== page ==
Ramsey Lewis has made 80 records and won three Grammys. Although mainly a jazz pianist, it would appear he broke from his roots in the 60’s to perform instrumental versions of more popular tunes, this album being the second of which from what I could ascertain. He is still alive and still performing.

That being said, perhaps I had higher hopes for this record going in. The GBO version of Wade in the Water is excellent and in my mind, a high standard to live by. Ramsey is a damn good musician and his piano is backed by a good horn section. However, something is missing for me. I imagine when this came out jazz interpretations of pop songs were pretty radical. However, in the 21st century, interpreting music in alternating styles is kind of normal. So the charm this may have had in the sixties is gone. I am trying not be negative on this album and also recognizing Ramsey’s accomplishments in Jazz Piano. It should also be strongly noted that as a single, this version of “Wade in the Water” sold over a million copies. Or maybe, I am just that unappreciative of Jazz. Wow, what a blow to my psyche. Upon a second listening after having my belief system challenged, it is very good jazz piano, if that is your thing.  Unfortunately, it is not mine.


One of those moments, however, is his rendition of Day Tripper with melodic piano lines and good horns.

Meh. Probably going to take up more space in my bin that actual use. I will state that is grossly unfair, however.  The musicianship is good but I just don’t really go for straight Jazz piano.  So not fault to Ramsey. You may want to check out some of the Ramsey Lewis Trio’s more jazz-related albums, or this might be your cup of tea as well.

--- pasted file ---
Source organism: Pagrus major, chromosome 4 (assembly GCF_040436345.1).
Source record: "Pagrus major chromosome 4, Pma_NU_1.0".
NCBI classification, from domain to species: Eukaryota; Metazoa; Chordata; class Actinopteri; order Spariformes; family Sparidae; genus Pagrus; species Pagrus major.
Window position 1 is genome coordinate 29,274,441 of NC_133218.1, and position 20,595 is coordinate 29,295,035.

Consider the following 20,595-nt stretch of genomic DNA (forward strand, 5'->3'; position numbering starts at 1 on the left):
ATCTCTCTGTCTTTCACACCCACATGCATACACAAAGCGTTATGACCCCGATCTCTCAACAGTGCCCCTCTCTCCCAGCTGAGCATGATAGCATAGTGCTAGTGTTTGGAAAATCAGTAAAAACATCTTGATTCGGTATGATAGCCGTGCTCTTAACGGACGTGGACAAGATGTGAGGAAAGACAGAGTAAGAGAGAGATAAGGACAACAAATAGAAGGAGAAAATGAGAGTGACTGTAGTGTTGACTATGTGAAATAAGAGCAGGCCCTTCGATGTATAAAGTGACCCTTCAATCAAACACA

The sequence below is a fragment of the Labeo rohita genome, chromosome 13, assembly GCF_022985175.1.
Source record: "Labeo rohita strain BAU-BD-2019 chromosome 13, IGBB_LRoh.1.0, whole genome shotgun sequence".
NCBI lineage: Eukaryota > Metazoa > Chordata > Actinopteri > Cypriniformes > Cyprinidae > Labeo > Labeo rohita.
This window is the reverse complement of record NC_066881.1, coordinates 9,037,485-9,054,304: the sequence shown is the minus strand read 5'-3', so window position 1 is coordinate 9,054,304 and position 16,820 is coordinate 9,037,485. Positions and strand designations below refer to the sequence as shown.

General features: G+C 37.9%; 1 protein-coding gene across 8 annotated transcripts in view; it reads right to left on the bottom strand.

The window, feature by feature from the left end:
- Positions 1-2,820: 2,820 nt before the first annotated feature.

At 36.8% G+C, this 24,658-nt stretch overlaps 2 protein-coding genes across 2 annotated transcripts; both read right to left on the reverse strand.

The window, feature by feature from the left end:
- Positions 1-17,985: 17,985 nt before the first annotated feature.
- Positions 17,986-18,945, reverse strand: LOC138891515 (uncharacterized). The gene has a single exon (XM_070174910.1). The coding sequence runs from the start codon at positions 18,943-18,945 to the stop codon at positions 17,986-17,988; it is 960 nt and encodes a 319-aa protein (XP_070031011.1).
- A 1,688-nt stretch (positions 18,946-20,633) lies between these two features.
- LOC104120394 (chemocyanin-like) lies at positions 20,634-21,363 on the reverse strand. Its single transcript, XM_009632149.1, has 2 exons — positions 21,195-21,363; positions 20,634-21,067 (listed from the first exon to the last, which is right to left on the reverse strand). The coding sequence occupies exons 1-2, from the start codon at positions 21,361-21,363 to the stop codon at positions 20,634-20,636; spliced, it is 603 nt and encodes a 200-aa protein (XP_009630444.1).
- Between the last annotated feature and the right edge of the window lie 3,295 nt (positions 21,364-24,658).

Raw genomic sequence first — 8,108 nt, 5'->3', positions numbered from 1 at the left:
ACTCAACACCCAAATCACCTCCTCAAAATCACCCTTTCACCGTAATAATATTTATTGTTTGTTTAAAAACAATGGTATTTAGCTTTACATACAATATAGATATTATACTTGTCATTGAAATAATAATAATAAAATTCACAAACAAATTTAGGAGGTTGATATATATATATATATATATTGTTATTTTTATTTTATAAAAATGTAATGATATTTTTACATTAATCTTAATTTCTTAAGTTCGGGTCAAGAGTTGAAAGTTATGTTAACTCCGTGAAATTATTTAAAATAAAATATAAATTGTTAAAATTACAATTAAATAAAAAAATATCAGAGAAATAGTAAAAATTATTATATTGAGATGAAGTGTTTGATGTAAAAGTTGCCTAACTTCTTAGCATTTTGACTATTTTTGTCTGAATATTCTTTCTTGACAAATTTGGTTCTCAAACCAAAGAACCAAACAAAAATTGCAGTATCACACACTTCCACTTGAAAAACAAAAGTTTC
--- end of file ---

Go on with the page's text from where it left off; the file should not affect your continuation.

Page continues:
The Clancy Brothers and Tommy Makem- In Concert


I am into Irish music and the Clancy Brothers. I paid $3.00 for this. I liked that it had a lot of tracks that I have not heard the Clancy’s do. The one track that pushed this purchase was “ Master McGrath” as I really liked the Dubliner’s version of the song.

uk5310 master mc grath

Master McGrath was an Irish Greyhound who won the Waterloo Cup three times in the 1860’s/1870’s. There is more information here:

Straight up, I did not like the Clancy’s version of this song. I thought it was crap. It was set in a major key. In contrast, the Ronnie Drew and the Dubliners did this song in a minor key. Furthermore, there is a callousness in Ronnie Drew’s voice that is absent in the Clancy’s version. The Dubliners reflect the fact that no one had any respect for the Master before the race and there is a bitterness reflected. At least that is how I heard it.


That being said, it is not a bad album. A lot of the songs are ones that I have not heard the Clancy’s perform. I have heard the Dubliners version of “McAlpine’s Fusiliers” many times and appreciate the version on this album. Furthermore, there are other descent songs on here. One of the surprises was “William Bloat”. It borrows the melody of Raglan Road which borrowed from the Dawning of the Day and is quite humorous. The liner notes are also well written.

I included both the offending version of “Master McGrath” and “ William Bloat”

I would put this in the Meh column but you know I am going to listen to it again because I listen to Irish records a lot. However, I could recommend other Clancy Brother albums over this one if someone was looking for one.

Lenny Dee- Most Requested

IMG_4926I paid $3.00 for this one. Seemed reasonable at the time. Quite standard songs and they guy on the cover looked pretty square. Like he played the Organ at the music store in the Paramus Mall.

Lenny Dee did about 50 albums or so and did a lot of live performances. A master at the organ, he sounds like he could play keys for Esquivel and has been called a pioneer of space-pop. Apparently, he had a dog that barked to the music. He died in 1996. Here is a descent bio: